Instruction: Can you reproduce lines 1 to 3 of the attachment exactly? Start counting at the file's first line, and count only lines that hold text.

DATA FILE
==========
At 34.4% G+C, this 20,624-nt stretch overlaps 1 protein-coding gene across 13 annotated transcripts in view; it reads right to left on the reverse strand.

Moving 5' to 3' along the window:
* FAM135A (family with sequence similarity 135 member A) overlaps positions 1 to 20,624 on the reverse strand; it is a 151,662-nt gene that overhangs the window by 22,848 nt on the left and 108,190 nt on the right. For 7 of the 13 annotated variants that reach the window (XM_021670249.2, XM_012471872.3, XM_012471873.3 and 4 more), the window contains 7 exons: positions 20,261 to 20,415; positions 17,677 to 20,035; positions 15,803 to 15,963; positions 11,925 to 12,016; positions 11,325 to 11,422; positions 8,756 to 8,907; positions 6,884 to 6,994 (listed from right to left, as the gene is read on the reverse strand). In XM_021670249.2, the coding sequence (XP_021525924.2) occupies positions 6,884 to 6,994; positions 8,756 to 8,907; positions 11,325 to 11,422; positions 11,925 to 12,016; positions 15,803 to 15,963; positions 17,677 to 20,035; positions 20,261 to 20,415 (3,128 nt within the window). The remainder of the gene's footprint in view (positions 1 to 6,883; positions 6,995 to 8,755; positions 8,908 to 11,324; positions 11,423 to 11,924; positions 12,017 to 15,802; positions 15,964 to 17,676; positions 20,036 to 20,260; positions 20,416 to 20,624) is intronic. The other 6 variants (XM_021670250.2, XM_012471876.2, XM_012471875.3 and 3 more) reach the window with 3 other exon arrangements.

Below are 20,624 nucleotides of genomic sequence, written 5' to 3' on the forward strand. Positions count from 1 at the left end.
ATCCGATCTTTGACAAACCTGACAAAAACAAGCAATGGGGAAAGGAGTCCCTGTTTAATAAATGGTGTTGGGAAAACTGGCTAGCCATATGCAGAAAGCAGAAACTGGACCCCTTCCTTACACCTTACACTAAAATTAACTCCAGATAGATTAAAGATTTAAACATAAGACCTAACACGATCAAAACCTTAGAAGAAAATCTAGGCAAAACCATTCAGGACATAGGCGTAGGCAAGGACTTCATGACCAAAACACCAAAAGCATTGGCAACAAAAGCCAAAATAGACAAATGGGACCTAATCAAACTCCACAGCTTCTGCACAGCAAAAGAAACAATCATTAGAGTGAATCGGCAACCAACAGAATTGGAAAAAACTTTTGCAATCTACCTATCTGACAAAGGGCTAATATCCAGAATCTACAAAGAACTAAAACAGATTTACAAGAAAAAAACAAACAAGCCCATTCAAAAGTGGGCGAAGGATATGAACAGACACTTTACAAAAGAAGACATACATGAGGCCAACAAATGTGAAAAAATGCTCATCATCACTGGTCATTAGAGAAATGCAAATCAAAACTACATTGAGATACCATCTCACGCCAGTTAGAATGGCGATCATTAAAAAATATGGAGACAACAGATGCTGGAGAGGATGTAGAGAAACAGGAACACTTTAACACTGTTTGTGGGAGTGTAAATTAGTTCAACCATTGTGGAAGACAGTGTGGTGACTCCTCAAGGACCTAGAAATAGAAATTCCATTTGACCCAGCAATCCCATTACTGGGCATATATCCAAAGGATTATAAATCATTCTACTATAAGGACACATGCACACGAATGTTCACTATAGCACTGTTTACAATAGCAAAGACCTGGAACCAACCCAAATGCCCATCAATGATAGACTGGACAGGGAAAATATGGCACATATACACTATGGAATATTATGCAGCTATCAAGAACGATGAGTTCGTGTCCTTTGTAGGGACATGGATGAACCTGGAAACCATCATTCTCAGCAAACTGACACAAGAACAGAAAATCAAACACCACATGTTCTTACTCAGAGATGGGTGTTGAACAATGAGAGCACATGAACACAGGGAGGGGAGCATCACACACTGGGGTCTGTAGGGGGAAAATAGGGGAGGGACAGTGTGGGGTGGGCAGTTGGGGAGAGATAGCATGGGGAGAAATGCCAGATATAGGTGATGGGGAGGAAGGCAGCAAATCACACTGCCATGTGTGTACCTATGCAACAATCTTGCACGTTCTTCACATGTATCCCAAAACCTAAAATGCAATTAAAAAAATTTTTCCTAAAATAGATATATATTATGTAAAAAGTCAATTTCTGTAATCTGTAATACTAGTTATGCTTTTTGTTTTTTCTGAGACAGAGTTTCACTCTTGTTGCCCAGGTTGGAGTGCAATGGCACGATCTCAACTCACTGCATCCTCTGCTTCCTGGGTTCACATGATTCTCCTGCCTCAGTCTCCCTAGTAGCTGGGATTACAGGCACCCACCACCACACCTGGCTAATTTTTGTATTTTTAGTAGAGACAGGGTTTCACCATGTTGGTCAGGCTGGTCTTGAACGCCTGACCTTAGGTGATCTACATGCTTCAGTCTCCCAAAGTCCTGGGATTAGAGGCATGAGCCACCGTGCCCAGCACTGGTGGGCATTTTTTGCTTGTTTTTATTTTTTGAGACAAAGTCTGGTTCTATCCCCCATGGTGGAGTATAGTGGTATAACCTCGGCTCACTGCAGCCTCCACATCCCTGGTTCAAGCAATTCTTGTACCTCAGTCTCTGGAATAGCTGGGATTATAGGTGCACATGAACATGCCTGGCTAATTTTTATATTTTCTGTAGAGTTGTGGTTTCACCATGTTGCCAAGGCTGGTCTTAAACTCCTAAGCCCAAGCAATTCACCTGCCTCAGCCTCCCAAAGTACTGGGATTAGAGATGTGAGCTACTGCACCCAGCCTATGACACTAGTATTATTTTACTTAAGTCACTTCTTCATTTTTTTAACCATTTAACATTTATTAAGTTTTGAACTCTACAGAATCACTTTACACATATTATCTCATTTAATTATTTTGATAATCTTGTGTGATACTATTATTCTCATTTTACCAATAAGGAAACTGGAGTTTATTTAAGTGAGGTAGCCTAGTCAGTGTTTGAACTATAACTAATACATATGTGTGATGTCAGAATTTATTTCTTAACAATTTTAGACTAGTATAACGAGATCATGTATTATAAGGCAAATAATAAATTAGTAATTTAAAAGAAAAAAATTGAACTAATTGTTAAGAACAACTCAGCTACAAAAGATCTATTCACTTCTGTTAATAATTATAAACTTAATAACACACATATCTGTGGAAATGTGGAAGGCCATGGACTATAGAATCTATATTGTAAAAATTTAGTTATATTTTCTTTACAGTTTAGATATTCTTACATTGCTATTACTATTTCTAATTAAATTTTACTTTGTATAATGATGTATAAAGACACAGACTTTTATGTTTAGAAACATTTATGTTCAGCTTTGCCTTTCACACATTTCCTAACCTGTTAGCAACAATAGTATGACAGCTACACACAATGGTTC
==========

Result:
At 34.4% G+C, this 20,624-nt stretch overlaps 1 protein-coding gene across 13 annotated transcripts in view; it reads right to left on the reverse strand.

Moving 5' to 3' along the window:
* FAM135A (family with sequence similarity 135 member A) overlaps positions 1 to 20,624 on the reverse strand; it is a 151,662-nt gene that overhangs the window by 22,848 nt on the left and 108,190 nt on the right. For 7 of the 13 annotated variants that reach the window (XM_021670249.2, XM_012471872.3, XM_012471873.3 and 4 more), the window contains 7 exons: positions 20,261 to 20,415; positions 17,677 to 20,035; positions 15,803 to 15,963; positions 11,925 to 12,016; positions 11,325 to 11,422; positions 8,756 to 8,907; positions 6,884 to 6,994 (listed from right to left, as the gene is read on the reverse strand). In XM_021670249.2, the coding sequence (XP_021525924.2) occupies positions 6,884 to 6,994; positions 8,756 to 8,907; positions 11,325 to 11,422; positions 11,925 to 12,016; positions 15,803 to 15,963; positions 17,677 to 20,035; positions 20,261 to 20,415 (3,128 nt within the window). The remainder of the gene's footprint in view (positions 1 to 6,883; positions 6,995 to 8,755; positions 8,908 to 11,324; positions 11,423 to 11,924; positions 12,017 to 15,802; positions 15,964 to 17,676; positions 20,036 to 20,260; positions 20,416 to 20,624) is intronic. The other 6 variants (XM_021670250.2, XM_012471876.2, XM_012471875.3 and 3 more) reach the window with 3 other exon arrangements.